Ford Ecosport vs Renault Duster vs Nissan Juke
Until recently, if you wanted a really compact SUV on a tight budget you had to choose between an aging Daihatsu Terios or the dinky Suzuki Jimny. Then, like a gun-slinging John Wayne, along came the Nissan Juke. Suddenly, all the desirable SUV traits of a higher seating position and tall ground clearance without the weight and size drawbacks became an affordable reality. Despite a challenging aesthetic, the Juke has had things all its own way. Now two new contenders in the shape of Renault’s Duster and Ford’s EcoSport have joined the fray. Fight on…
Designed for urban adventure
Like Justin Bieber opening for Pink Floyd, the Juke draws a mixed crowd. Its six-eyed fat-lipped face, bulbous wheelarches, reverse-rake rear pillars and sheer individuality polarise opinion like little else. You either adore the trendy, oddball blend of sporty hatch and compact SUV – or you want to kill it with fire. Ford’s EcoSport is far easier on the eye. Perhaps too easy. Ovoid, like a rugby ball on wheels, it looks too narrow for its height, an effect exaggerated by blacked-out lower panels that visually raise the body. Bizarrely, Ford’s sales brochure quotes a wading depth of 550mm… in case it’s flooding at the mall, perhaps? And doesn’t that rear swing door-mounted spare alloy look out of place on an urban-friendly front-driver? Still, its location increases boot capacity and doesn’t hinder rear visibility. Despite these attempts to man-up the Fiesta-based crossover with pukka SUV design tricks, the EcoSport is still the friendliest, most broadly appealing exterior design here.
Duster designers opted for a more traditional SUV approach with a rugged, squared-off shape and geometric details. The blistered ’arches are a design masterstroke that emphasise width and perceived capability. Be warned though, when dirty, those extended satin-silver door sills do a great job of painting your pants on exiting the vehicle. Launched in Europe more than three years ago, the Duster’s no paragon of style but it is unpretentious and has aged well, apart from an outdated slatted chrome grille.
The late arrival onto the South African market means that our Indian-built Dusters benefit from a major interior upgrade that includes new facia architecture. Dynamique spec, as tested, features a touch-screen sat-nav and audio control unit that adds a cool, smartphone app-like feel, but is not without its quirks. While the display switches on instantly, the touch sensitive aspect takes a little while to warm up, and there’s no View Map-type shortcut for when you want live tracking. On the whole, the cabin feels tightly assembled, the plastics just as hard as the oppositions’, the rubber mats easy to clean and overall it seems well-equipped. There are compromises … no one-touch auto up or down for the driver’s electric window, no auto-on headlamps, no auto door locking function and the electric mirror buttons are obscured by the handbrake. But then the Duster is much cheaper. Apart from the doors that shut with a hollow tinny-ness, inspect the cabin’s nether regions and you’ll see where a little of the money has been saved. Look at the hand-cut inner liner where the handbrake lever pokes through the housing, the roughly finished metal of the seat runners, the rudimentary seat height adjustment mechanism and the exposed screws in the drinkholders and door handle recesses. It all works, but the attention to engineering detail lags behind the other two.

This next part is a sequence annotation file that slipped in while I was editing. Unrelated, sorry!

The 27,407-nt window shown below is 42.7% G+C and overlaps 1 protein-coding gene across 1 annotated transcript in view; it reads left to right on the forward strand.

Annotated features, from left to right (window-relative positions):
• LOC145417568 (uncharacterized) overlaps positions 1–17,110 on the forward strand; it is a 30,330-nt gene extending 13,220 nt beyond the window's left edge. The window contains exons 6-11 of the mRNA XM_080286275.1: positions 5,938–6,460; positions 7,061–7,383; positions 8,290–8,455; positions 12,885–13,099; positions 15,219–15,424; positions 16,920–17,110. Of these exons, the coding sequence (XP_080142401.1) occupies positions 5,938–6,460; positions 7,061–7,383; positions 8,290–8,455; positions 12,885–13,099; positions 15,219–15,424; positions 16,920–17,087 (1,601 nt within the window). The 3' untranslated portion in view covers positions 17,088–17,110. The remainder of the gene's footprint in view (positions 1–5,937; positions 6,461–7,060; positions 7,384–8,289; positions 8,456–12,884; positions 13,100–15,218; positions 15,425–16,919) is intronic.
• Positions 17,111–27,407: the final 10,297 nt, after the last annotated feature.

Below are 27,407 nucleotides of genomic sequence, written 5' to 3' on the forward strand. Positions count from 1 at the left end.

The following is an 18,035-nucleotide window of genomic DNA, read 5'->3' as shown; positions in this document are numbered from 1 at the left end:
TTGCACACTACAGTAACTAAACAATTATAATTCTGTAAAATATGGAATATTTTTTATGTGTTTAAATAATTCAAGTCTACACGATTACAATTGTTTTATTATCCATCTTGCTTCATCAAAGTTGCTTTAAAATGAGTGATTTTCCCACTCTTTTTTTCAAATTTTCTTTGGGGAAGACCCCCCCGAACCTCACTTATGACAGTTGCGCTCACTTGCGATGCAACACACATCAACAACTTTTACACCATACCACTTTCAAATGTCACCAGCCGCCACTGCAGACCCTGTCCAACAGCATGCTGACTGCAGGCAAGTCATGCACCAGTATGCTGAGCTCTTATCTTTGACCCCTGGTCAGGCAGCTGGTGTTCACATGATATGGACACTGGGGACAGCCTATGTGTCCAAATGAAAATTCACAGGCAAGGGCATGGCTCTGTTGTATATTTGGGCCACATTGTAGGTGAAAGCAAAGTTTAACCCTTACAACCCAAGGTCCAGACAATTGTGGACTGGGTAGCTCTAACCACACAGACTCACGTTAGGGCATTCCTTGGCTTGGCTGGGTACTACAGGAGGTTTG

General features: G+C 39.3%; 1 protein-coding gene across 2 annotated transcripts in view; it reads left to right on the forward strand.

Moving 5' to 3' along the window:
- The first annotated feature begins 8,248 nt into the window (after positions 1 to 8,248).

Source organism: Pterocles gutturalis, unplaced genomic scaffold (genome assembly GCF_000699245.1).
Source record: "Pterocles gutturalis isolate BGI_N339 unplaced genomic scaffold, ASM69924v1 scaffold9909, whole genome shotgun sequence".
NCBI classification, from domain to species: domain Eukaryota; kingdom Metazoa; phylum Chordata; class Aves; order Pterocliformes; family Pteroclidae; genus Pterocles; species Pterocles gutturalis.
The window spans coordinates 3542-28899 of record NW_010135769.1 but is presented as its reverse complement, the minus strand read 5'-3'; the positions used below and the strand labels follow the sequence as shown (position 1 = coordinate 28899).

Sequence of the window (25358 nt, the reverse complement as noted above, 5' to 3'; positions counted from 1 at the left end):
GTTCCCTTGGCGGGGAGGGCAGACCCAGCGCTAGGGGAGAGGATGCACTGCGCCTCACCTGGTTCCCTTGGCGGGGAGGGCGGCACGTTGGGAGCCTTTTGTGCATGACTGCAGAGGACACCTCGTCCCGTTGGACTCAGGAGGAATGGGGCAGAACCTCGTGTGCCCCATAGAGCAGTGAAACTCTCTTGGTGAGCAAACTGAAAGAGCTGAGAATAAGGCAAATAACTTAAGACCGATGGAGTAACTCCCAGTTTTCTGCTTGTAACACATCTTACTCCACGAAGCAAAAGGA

By contrast, the Ecosport’s heavier doors shut with a reassuring thud and you’re greeted by a facia seemingly styled by the same team responsible for the Millennium Falcon – all jutting, angular surfaces loaded with buttons. Leather seats lend a premium feel, adding to the list of useful kit such as auto-on lights, rain-sensitive wipers, voice control, cruise control and a one-touch electric window switch. The Ecosport does without the Duster’s rear parking sensors, but has the strongest set of cabin storage spaces even if, at 362 litres, it can’t match the Renault’s 475-litre boot capacity.
At 251 litres, luggage space is not a Juke strong point. Where the Ford exposes its spare alloy on the rear door and the Renault its full-size steel spare under the car, bakkie-style, the Juke hides a space-saver beneath a false floor in the boot. Apart from the Duster’s sat-nav and parking sensors and the Ford’s auto headlamps, voice control and leather, it matches all of its rivals standard equipment items and adds electric folding mirrors, a starter button and an automatic function to the air-con. The Juke’s interior trump card, however, is that it manages to be both stylish and fun, mixing sporting themes – spot the motorbike fuel tank, diving flippers and scuba gear – with slick design and solid build.